The Guardian reports the death of Mavis Batey, one of the top codebreakers at Bletchley Park.
Mavis Batey, who has died aged 92, was often described as one of the top female codebreakers at Bletchley Park
but, while she was always too modest to make the point herself, this
diminished her role. She was one of the leading codebreakers of either
sex, breaking the Enigma ciphers that led to the Royal Navy's victory
over Italy at Matapan in 1941 and, crucially, to the success of the
D-day landings in 1944.
She was 19 years old when she was sent to
Bletchley, the codebreaking centre in Buckinghamshire, in early 1940 and
put to work in No 3 Cottage, in the research section, which broke into
new cipher systems that had never been broken before. It was run by the
veteran codebreaker and Greek scholar Dilly Knox, who had not only broken the Zimmermann Telegram,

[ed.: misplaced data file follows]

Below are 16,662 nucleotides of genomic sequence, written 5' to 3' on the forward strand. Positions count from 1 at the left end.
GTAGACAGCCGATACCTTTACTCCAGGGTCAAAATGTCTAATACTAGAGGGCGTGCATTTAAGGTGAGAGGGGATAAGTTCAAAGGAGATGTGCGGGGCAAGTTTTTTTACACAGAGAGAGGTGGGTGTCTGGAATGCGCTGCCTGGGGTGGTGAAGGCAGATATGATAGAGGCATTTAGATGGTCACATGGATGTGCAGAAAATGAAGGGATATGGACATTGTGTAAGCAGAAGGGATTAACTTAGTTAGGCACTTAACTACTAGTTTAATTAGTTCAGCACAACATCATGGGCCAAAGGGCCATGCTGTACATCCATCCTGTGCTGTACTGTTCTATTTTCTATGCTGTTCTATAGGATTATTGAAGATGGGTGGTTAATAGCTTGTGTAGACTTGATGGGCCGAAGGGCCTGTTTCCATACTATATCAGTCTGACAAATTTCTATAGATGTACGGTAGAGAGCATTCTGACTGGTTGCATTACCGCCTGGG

which brought the US into the first world war, but had also pieced
together the mimes of the Greek playwright Herodas from papyri fragments
found in an Egyptian cave.
In March 1941, Mavis broke a series of
messages enciphered on the Italian navy's Enigma machine that revealed
the full details of plans to ambush a Royal Navy supply convoy ferrying
supplies from Egypt to Greece. The plans gave Admiral Andrew Cunningham,
commander-in-chief of the Royal Navy's Mediterranean Fleet, the
opportunity to turn the tables on the Italians, who were taken
completely by surprise. Cunningham's ships sank three heavy cruisers and
two estroyers with the loss of 3,000 Italian sailors. The Italian fleet
never confronted the Royal Navy again.
Read more here.
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